The American Civil War rages while President Lincoln’s beloved eleven-year-old son lies gravely ill. In a matter of days, Willie dies and is laid to rest in a Georgetown cemetery. Newspapers report that a grief-stricken Lincoln returns to the crypt several times alone to hold his boy’s body.


From this seed of historical truth, George Saunders spins an unforgettable story of familial love and loss that breaks free of realism, entering a thrilling, supernatural domain both hilarious and terrifying. Willie Lincoln finds himself trapped in a transitional realm—called, in Tibetan tradition, the bardo—and as ghosts mingle, squabble, gripe and commiserate, and stony tendrils creep towards the boy, a monumental struggle erupts over young Willie’s soul.


Unfolding over a single night, Lincoln in the Bardo is written with George Saunders’ inimitable humour, pathos and grace. Here he invents an exhilarating new form, and is confirmed as one of the most important and influential writers of his generation. Deploying a theatrical, kaleidoscopic panoply of voices—living and dead, historical and fictional—Lincoln in the Bardo poses a timeless question: how do we live and love when we know that everything we hold dear must end?
Lincoln in the Bardo by George Saunders



5. Selling points

The blurb should highlight the selling points of a book—the hook. In the case of Saunders’ book, the main selling point was Lincoln—the main character of the story. Discover the selling points of your book and make a list: What is it that the readers would want to know? How can my book add to the existing literature? What makes my book different? Who am I selling my book to? By answering these few questions, you can gain more clarity about your work, and will know what exactly to include in a blurb.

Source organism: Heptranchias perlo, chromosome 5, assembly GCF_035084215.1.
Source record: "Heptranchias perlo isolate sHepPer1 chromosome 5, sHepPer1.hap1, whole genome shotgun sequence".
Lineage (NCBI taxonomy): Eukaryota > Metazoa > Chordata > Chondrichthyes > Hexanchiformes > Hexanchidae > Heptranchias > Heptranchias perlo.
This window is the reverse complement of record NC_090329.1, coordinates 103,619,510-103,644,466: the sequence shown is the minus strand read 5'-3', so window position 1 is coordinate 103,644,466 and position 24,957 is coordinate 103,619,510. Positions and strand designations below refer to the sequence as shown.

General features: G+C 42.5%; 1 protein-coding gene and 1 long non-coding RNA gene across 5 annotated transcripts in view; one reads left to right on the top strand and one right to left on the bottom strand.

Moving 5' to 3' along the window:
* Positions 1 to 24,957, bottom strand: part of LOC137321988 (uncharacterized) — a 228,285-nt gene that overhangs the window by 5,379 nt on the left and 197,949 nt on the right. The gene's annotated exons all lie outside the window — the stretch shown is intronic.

One of the best examples of this is the blurb for Stephanie Myers’ Twilight:


“About three things I was absolutely positive. First, Edward was a vampire. Second, there was a part of him—and I didn’t know how dominant that part might be—that thirsted for my blood. Third, I was unconditionally and irrevocably in love with him.”


This blurb not only played with the readers’ minds, but also included the main selling point of the book—the love story of a vampire—and it did sell!


The blurb is not just the text printed on a book’s back cover; it is the content that spreads all over the world through various websites, social media, print media, and even word of mouth. A lot of thought and research goes into writing a good blurb. When considering the amount of time and energy that will go into writing a book, do also include some time for writing a blurb—every good book deserves a good blurb. Once your blurb is ready, it becomes one of the most powerful weapons that defines the course of your book. Every single word on the cover has the power to create a lasting impression on the reader.